Music and mirroring : how music affects the mirror game
DisciplineMusic, Mind and Technology (maisteriohjelma)Master's Degree Programme in Music, Mind and Technology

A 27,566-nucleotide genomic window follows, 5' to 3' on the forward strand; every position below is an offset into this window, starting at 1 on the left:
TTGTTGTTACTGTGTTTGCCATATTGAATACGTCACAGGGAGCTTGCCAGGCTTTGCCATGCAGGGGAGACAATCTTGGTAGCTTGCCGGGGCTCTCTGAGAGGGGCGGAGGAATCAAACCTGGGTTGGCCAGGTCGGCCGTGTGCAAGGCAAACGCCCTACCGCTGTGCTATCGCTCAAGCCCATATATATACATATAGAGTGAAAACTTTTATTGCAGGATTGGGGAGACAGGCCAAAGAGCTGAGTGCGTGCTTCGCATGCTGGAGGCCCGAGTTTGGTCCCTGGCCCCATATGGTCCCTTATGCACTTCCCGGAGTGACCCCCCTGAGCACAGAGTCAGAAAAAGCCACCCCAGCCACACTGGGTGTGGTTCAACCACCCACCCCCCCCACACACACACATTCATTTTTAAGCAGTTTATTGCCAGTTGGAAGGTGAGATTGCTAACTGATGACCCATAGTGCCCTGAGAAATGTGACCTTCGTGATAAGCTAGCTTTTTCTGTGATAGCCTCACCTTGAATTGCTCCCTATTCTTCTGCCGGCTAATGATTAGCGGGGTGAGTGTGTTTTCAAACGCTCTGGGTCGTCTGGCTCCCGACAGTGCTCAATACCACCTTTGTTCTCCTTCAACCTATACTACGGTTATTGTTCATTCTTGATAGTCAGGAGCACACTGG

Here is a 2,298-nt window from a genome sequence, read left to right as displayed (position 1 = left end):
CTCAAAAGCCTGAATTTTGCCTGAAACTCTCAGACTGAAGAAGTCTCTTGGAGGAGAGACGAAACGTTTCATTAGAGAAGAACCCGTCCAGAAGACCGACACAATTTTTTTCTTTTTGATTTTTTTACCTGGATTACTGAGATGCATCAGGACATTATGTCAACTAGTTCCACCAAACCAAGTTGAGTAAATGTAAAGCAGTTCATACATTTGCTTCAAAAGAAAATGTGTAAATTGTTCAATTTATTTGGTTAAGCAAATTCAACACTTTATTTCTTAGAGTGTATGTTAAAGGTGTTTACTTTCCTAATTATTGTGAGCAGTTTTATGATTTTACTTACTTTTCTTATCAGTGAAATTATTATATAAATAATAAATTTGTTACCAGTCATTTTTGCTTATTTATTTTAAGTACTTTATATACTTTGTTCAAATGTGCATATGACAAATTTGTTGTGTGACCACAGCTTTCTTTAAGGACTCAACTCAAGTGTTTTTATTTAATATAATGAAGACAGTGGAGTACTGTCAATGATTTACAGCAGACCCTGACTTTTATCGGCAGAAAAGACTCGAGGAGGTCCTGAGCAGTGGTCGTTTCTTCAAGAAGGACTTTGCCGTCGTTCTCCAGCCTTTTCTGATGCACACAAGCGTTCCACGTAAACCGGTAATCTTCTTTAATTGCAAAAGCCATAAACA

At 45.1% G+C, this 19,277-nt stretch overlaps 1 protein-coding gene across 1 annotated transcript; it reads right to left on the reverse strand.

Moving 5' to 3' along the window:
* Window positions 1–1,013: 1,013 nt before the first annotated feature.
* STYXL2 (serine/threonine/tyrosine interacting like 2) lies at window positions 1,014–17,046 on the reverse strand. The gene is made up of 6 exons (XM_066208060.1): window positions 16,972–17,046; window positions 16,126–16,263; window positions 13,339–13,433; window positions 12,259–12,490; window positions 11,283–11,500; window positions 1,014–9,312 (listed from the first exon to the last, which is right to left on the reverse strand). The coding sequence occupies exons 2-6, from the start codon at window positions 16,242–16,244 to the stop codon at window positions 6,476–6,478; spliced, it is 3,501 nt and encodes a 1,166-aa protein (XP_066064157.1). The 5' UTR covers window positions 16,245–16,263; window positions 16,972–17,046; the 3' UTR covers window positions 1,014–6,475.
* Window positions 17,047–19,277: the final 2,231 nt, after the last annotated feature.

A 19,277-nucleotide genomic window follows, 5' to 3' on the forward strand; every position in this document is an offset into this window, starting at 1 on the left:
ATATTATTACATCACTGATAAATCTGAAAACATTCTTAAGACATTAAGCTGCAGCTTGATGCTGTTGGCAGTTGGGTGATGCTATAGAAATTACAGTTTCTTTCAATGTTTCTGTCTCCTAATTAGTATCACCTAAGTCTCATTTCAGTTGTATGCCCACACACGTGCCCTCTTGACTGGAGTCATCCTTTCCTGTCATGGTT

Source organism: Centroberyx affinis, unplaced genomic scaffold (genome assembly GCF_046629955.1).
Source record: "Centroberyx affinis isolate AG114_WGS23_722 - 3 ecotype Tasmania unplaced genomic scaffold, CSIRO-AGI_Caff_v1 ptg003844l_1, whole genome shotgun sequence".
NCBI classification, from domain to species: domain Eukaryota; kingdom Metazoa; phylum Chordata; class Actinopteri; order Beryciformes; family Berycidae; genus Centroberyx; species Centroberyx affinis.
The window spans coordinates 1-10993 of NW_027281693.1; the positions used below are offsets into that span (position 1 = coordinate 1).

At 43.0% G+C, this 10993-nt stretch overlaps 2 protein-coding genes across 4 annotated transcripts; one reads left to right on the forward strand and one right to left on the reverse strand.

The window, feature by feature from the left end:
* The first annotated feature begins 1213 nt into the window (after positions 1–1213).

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Social bonding and intersubjectivity are basic human necessities, but have been notoriously difficult to measure. Recently, there has been an increased interest into research that utilises tools such as the mirror game (where two or more participants mirror each other’s arm movements) as a possible measure for these phenomena. The mirror game is a means to enter into shared leadership, a state where there is no designated leader of the movement and when intersubjectivity can be experienced. In the current study, the mirror game’s potential as a measure was investigated using music to facilitate social bonding between stranger dyads of equal musical standing. Participants were collected from the international community of the University of Jyväskylä, Finland, and were divided into pairs based upon a questionnaire. The dyads generated creative, synchronous motion jointly before and after one of three musical interventions (turn-taking, entrainment and solo). To determine if a relationship between the mirror game and social bonding was possible the velocity, acceleration and jitter of the arm movements in the shared leadership mirror game were analyzed. Social bonding was measured with the Inclusion of Other in Self scale (IOS, Aron, et at., 1992). The study found, through windowed cross-correlation, that the musical condition did have an impact upon how the shared leadership mirror game was played: turn-taking dyads showed more regulated, longer turns of leadership, whereas entrainment dyads showed an increase in periodic movement and solo dyads displayed no consistent relationship. The amount of jitter calculated in the post-intervention turn-taking mirror game trials was found to be significantly related to the IOS scores. A novel measure of social bonding using physical proximity was also investigated, but was not successful. It was concluded that the mirror game is able to capture some of the nonverbal aspects of human interaction and its sensitivity to changes in social bonding could lead to its use as a measurement tool. ...
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